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|“||I liked your father. I liked him right up until the moment I killed him.||„|
|~ Steve taunting Stella about killing her father|
Steven "Steve" Frazelli is the main antagonist of the 2003 remake film The Italian Job.
Originally apart of Bridger's heist team, but at the end of the mission betrays them all and leaves them for dead. A year later, Charlie, the new leader of the team, tracks down Steve and the stolen gold to Los Angeles, CA, and recruits Stella, the sole daughter of the late John Bridger. Steve attempts to sell his gold through his money launderer Yevhen but kills him when the latter gradually uncovers the source about the gold. Unbeknownst to Steve, however, Yevhen is the cousin of local Ukrainian Mafia boss Mashkov, who subsequently seeks vengeance for his cousin's murder. The team's initial plan is to have Steve stood up on a date with Stella—who posed as a cable repair woman to get into Steve's house and locate his safe — while the team would break into Steve's house, load the gold into 3 Mini Coopers modified by Rob's mechanical friend Wrench, and use hacked traffic lights to make their escape. However, Charlie is forced to call the plan off because of a local party, which would witness the heist's execution. To maintain her cover, Stella goes on the date with Steve, but he figures out her real identity. Charlie then confronts Steve and chides him, Steve systematically figures out their plans: take out his five guards, hack into his system, and crack his safe.
Now aware that Charlie and his team are alive, Steve makes preparations to move the gold. He obtains three armored trucks and a helicopter from which to monitor the trucks' transit, with the two of them acting as decoys to fool Charlie and his team. To counter the shell game, Charlie uses Lyle's control over the Los Angeles traffic system to isolate the one truck containing the gold, which Lyle manages to find, and gridlocks the city. The team then steals the gold from the truck and escape in their trio of Mini Coopers. Steve and his hired security guards pursue them through Los Angeles, and the team manages to lose them all, except Steve. Using his helicopter, he follows Charlie in his Mini Cooper, with both of them going into one of the tunnels. Charlie and Steve then face each other in a game of chicken; as Steve tries to attack Charlie using his helicopter, he uses his Mini Cooper to damage the helicopters tail rotors, bringing it to a halt. Steve then steals a Ford Bronco in anger and continues to follow Charlie to Union Station as the team have already arrived there. As Steve arrives at the railcar the Mini Coopers are stored in, he is confronted by Charlie, who taunts him that he's got nothing since Charlie now has the gold. Angered, Steve threatens to kill Charlie if he doesn't turn over the gold, but falls into a trap: Charlie has already informed the Ukrainian that Steve is the person they want, and Charlie gives the Ukrainian a portion of the stolen gold. Before Mashkov takes him away, Steve gets punched by Stella in revenge for killing her father. Steve is presumably, albeit more likely tortured and killed by Mashkov and his mob. As his death was not shown, it can be implied that he may have died in a car crusher, as Mashkov and the mob were working there.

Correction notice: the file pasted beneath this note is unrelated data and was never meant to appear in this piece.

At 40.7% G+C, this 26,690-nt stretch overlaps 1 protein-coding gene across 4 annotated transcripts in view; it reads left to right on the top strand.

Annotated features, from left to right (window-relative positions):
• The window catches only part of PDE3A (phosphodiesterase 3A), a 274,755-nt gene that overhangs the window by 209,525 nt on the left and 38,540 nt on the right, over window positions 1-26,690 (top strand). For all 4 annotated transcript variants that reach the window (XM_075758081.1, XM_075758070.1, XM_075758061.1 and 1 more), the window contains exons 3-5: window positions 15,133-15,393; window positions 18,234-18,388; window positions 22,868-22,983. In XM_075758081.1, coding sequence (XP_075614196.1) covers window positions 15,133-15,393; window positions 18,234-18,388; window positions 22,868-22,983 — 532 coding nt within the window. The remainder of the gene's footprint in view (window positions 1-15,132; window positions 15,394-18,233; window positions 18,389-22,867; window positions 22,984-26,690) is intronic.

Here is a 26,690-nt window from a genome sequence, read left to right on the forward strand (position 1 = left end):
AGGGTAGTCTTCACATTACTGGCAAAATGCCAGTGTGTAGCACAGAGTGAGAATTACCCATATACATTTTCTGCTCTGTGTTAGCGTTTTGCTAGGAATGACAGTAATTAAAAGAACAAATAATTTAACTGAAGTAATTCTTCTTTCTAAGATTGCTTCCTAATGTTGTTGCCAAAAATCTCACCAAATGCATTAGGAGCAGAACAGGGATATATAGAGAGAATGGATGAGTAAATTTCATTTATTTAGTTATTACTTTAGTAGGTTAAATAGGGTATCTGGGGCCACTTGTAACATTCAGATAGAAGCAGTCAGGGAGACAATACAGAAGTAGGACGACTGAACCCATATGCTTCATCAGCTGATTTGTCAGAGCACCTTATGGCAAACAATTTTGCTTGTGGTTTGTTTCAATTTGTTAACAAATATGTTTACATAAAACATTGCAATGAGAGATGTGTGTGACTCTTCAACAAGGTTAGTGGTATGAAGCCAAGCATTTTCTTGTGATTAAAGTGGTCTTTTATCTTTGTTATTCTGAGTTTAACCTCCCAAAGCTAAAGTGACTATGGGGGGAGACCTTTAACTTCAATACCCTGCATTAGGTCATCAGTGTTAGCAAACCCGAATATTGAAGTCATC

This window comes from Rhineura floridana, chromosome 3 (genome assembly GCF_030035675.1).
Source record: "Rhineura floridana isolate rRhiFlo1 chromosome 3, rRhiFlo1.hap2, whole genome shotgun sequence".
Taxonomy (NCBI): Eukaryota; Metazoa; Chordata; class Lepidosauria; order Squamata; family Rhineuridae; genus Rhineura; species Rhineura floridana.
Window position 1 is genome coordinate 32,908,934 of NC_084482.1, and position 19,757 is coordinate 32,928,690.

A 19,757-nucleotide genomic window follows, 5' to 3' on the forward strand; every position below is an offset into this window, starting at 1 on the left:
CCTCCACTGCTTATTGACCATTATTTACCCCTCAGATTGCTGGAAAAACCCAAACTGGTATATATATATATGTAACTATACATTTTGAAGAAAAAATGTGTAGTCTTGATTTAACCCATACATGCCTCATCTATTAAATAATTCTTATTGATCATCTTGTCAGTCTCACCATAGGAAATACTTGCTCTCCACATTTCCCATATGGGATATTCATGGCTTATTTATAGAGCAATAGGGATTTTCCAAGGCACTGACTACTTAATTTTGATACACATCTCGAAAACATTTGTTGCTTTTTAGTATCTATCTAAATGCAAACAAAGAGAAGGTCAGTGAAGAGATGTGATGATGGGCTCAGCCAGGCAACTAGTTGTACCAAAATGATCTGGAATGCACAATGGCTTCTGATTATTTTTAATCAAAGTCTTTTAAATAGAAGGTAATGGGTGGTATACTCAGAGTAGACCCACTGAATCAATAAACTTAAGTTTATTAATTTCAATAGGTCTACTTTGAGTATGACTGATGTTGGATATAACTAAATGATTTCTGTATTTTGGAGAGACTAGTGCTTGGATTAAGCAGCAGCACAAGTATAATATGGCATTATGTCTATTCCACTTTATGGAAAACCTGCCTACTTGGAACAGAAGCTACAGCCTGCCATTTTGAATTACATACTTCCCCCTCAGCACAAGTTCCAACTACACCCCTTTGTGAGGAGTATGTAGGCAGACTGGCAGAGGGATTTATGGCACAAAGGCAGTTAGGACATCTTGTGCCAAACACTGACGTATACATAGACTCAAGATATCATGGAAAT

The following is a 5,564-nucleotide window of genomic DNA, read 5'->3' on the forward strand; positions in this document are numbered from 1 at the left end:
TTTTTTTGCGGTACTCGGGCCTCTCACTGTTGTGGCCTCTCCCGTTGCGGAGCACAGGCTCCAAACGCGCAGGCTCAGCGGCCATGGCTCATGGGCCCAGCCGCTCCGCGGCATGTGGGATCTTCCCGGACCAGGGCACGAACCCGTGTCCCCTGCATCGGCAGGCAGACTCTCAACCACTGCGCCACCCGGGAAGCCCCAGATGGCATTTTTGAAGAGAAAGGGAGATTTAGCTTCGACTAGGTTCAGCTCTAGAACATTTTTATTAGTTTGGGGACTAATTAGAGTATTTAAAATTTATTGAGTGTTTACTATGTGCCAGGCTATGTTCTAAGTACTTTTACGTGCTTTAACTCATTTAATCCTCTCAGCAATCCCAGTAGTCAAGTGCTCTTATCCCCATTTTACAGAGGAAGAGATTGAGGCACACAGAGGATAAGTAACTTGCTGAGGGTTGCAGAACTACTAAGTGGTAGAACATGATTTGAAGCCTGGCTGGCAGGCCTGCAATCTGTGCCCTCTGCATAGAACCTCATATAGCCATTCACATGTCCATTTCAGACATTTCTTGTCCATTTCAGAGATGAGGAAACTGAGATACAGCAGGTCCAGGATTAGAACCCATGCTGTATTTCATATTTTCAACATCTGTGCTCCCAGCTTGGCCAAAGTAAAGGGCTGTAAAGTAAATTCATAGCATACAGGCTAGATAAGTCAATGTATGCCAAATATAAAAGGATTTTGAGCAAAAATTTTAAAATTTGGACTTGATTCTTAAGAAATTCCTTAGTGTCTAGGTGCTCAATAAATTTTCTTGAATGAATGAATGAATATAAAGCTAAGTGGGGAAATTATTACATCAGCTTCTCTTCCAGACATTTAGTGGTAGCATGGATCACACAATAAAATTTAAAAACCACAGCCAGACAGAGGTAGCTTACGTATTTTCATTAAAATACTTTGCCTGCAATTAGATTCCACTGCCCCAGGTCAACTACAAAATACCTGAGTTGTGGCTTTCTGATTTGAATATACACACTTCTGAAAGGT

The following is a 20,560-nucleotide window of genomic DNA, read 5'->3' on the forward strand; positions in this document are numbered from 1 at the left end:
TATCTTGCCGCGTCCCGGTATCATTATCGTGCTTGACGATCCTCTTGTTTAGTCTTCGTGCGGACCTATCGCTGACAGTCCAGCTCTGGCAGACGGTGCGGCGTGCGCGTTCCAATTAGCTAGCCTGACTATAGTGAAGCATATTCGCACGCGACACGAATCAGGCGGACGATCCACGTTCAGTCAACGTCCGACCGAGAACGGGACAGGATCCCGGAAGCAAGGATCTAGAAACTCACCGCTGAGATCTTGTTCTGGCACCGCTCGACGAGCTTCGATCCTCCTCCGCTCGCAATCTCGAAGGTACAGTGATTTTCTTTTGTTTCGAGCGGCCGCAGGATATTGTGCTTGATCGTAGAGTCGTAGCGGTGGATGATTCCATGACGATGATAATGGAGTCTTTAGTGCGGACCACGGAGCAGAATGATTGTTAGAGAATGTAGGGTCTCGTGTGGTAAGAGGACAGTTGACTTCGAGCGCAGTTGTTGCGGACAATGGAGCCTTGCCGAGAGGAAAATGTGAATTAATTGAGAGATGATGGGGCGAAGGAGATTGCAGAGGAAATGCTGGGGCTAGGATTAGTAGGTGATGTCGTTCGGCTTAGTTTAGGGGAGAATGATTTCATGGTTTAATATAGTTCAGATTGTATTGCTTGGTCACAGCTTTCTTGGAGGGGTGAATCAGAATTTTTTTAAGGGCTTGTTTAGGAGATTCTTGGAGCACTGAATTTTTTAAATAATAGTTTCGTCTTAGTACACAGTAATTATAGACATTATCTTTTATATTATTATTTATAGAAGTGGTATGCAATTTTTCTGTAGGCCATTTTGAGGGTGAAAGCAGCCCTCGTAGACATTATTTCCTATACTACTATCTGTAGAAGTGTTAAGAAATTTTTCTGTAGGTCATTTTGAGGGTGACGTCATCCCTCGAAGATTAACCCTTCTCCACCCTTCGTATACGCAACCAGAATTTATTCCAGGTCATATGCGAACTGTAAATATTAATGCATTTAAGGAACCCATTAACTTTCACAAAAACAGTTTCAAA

- Mark Wahlberg was originally interested in the role of Steve. However, F. Gary Gray thought that he was perfect for Charlie.
- The tie-in video game, Steve's real last name is said to be Bandell. However, it is unknown if this is true in the film; Charlie mentions to Stella that Steve had changed his last name to Frazelli, but his true last name is never revealed.
- Edward Norton did not enjoy working on The Italian Job; having been contractually obligated to work on three films for Paramount (with the first being Primal Fear), he was forced to work on the film after constantly rejecting scripts for the next two. Norton made no attempt to hide his disdain while on set, frequently clashed with the crew, and when the producer sent the cast gifts after the film's surprising box-office success, he sent his back with a note reading "Give this to someone you actually like - or someone who actually likes you."